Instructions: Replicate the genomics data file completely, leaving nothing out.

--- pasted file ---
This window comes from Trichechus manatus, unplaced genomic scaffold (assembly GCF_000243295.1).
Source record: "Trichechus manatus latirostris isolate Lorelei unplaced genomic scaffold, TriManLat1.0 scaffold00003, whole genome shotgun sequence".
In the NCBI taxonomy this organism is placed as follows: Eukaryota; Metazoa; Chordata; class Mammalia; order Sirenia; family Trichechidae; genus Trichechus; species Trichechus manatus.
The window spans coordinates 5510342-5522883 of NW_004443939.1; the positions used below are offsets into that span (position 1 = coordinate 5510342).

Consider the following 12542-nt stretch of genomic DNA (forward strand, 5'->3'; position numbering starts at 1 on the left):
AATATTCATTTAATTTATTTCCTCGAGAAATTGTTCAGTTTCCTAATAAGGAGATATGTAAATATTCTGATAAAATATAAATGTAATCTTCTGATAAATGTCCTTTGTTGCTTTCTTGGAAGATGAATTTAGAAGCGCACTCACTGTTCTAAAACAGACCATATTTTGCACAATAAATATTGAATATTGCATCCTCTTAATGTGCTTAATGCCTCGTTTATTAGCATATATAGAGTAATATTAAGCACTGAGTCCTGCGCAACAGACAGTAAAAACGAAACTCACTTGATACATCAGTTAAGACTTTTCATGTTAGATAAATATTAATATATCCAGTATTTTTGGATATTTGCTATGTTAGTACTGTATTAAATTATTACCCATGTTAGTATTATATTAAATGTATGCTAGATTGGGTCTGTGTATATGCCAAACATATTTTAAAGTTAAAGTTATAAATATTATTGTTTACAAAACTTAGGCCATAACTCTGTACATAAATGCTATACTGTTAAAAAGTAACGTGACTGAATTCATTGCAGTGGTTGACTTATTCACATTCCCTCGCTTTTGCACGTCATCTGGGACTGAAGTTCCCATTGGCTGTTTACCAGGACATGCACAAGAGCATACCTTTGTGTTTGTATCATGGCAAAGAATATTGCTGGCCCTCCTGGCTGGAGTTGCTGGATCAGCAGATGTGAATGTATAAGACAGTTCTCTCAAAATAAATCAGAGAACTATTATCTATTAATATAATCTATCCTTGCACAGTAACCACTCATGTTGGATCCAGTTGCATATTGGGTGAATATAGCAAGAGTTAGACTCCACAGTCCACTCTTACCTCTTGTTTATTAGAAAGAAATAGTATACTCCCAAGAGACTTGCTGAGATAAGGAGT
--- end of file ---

This window comes from Trichechus manatus, unplaced genomic scaffold (assembly GCF_000243295.1).
Source record: "Trichechus manatus latirostris isolate Lorelei unplaced genomic scaffold, TriManLat1.0 scaffold00003, whole genome shotgun sequence".
In the NCBI taxonomy this organism is placed as follows: Eukaryota; Metazoa; Chordata; class Mammalia; order Sirenia; family Trichechidae; genus Trichechus; species Trichechus manatus.
The window spans coordinates 5510342-5522883 of NW_004443939.1; the positions used below are offsets into that span (position 1 = coordinate 5510342).

Consider the following 12542-nt stretch of genomic DNA (forward strand, 5'->3'; position numbering starts at 1 on the left):
AATATTCATTTAATTTATTTCCTCGAGAAATTGTTCAGTTTCCTAATAAGGAGATATGTAAATATTCTGATAAAATATAAATGTAATCTTCTGATAAATGTCCTTTGTTGCTTTCTTGGAAGATGAATTTAGAAGCGCACTCACTGTTCTAAAACAGACCATATTTTGCACAATAAATATTGAATATTGCATCCTCTTAATGTGCTTAATGCCTCGTTTATTAGCATATATAGAGTAATATTAAGCACTGAGTCCTGCGCAACAGACAGTAAAAACGAAACTCACTTGATACATCAGTTAAGACTTTTCATGTTAGATAAATATTAATATATCCAGTATTTTTGGATATTTGCTATGTTAGTACTGTATTAAATTATTACCCATGTTAGTATTATATTAAATGTATGCTAGATTGGGTCTGTGTATATGCCAAACATATTTTAAAGTTAAAGTTATAAATATTATTGTTTACAAAACTTAGGCCATAACTCTGTACATAAATGCTATACTGTTAAAAAGTAACGTGACTGAATTCATTGCAGTGGTTGACTTATTCACATTCCCTCGCTTTTGCACGTCATCTGGGACTGAAGTTCCCATTGGCTGTTTACCAGGACATGCACAAGAGCATACCTTTGTGTTTGTATCATGGCAAAGAATATTGCTGGCCCTCCTGGCTGGAGTTGCTGGATCAGCAGATGTGAATGTATAAGACAGTTCTCTCAAAATAAATCAGAGAACTATTATCTATTAATATAATCTATCCTTGCACAGTAACCACTCATGTTGGATCCAGTTGCATATTGGGTGAATATAGCAAGAGTTAGACTCCACAGTCCACTCTTACCTCTTGTTTATTAGAAAGAAATAGTATACTCCCAAGAGACTTGCTGAGATAAGGAGT